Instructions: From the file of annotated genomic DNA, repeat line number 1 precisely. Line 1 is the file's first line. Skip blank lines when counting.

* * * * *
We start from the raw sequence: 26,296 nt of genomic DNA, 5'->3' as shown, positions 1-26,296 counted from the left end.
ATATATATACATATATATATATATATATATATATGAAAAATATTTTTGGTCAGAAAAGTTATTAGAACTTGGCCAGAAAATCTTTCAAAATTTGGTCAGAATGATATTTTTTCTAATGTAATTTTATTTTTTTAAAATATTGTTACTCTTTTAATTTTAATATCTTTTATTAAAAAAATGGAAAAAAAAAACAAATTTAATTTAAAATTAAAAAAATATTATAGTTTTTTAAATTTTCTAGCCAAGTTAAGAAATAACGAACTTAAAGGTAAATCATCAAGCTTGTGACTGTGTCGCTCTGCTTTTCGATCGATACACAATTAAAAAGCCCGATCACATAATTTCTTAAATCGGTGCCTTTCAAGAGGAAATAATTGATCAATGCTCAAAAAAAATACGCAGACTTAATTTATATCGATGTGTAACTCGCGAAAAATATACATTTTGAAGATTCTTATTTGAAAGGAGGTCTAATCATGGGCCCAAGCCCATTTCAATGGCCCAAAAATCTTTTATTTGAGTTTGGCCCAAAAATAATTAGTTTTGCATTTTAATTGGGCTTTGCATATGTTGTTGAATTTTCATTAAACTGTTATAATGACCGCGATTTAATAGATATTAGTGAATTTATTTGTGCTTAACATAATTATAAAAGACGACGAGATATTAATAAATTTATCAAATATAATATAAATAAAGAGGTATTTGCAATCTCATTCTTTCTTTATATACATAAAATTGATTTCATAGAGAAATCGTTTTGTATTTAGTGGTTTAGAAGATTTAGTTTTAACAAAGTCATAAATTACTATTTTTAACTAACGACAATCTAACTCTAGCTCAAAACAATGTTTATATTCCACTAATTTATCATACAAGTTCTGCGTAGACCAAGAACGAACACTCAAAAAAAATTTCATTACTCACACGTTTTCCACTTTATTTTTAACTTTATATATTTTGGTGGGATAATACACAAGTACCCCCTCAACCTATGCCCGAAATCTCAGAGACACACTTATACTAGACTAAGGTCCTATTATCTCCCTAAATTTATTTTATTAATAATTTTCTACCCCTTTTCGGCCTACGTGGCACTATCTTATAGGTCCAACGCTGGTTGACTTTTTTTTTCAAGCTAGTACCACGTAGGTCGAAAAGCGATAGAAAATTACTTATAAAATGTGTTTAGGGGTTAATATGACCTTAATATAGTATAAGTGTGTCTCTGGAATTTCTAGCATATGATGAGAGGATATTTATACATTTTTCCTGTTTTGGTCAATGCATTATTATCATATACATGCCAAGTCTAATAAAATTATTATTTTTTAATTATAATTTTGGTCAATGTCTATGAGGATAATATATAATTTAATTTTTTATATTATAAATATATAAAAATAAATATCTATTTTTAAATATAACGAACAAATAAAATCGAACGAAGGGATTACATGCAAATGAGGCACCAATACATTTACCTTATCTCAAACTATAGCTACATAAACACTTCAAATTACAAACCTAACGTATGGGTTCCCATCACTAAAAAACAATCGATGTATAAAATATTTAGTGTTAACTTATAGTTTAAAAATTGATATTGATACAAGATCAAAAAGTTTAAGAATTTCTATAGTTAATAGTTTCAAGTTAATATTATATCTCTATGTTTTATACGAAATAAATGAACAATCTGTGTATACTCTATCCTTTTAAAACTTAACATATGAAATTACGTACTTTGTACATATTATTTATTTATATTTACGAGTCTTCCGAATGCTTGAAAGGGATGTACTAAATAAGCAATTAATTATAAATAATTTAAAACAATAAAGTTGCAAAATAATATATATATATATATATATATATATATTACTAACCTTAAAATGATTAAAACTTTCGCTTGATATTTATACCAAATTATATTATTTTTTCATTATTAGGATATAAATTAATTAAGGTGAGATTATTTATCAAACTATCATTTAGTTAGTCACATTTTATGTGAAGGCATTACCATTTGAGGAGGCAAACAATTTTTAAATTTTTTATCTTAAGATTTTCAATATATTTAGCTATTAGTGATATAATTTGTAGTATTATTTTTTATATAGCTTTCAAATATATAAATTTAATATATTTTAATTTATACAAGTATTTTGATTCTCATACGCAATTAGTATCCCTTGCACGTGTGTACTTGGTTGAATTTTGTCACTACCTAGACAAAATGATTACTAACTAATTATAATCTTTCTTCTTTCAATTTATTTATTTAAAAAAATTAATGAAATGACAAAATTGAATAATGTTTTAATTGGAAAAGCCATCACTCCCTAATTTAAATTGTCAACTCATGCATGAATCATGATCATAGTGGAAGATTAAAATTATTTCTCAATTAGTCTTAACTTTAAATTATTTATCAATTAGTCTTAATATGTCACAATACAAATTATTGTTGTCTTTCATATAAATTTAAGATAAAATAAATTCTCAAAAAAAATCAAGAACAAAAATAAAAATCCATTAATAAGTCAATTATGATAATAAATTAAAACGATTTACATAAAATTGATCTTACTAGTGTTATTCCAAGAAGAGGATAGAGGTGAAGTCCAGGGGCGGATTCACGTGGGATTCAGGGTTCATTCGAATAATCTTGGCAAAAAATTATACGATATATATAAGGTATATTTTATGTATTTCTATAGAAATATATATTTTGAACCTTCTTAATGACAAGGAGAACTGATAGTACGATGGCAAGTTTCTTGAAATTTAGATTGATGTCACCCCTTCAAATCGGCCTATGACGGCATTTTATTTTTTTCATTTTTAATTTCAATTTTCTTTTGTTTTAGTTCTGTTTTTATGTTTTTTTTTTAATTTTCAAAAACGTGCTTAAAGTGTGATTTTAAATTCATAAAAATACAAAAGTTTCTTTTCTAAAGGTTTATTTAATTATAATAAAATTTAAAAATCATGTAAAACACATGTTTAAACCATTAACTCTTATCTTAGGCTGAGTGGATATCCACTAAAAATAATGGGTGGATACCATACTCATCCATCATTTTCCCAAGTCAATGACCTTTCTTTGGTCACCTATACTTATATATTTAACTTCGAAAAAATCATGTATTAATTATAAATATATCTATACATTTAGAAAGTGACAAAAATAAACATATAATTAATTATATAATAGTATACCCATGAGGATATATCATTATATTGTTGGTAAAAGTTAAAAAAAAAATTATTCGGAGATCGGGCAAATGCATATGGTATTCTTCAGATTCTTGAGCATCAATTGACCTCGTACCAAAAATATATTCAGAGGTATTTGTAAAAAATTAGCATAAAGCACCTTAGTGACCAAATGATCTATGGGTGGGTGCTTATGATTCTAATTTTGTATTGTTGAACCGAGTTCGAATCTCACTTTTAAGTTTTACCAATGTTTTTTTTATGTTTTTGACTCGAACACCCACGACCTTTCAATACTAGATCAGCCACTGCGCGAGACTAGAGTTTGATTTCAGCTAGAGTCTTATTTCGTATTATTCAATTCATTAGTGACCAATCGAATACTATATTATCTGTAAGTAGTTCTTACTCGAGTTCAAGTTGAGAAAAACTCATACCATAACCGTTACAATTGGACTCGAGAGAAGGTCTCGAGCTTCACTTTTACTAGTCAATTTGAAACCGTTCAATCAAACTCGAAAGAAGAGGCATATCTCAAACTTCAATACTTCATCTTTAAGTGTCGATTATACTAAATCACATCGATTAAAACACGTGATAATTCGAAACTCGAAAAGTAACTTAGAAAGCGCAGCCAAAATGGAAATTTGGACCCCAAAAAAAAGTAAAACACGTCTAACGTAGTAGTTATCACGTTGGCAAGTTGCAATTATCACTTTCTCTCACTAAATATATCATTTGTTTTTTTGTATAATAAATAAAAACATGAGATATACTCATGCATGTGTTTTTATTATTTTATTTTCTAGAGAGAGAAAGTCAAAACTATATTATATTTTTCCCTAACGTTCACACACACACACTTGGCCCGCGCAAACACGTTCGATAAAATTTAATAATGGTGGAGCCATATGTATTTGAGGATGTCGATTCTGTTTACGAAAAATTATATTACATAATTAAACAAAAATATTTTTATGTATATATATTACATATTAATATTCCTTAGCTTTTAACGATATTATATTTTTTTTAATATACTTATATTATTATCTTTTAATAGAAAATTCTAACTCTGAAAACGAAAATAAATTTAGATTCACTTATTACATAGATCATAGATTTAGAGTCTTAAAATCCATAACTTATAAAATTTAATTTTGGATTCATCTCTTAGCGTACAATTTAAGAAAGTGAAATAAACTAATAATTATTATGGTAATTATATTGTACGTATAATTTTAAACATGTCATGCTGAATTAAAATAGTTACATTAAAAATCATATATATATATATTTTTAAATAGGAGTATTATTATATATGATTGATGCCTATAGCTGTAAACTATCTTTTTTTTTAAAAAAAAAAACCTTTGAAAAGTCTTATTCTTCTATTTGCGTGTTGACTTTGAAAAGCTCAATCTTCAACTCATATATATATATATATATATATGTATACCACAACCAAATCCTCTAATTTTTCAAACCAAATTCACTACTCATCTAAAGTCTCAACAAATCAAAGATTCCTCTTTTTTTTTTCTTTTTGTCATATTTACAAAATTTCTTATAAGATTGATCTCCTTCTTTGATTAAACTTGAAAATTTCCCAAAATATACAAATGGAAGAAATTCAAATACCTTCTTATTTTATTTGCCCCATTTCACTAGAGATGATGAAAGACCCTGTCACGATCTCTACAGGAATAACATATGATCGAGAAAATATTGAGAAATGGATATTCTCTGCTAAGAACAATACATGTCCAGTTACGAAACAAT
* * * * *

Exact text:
We start from the raw sequence: 26,296 nt of genomic DNA, 5'->3' as shown, positions 1-26,296 counted from the left end.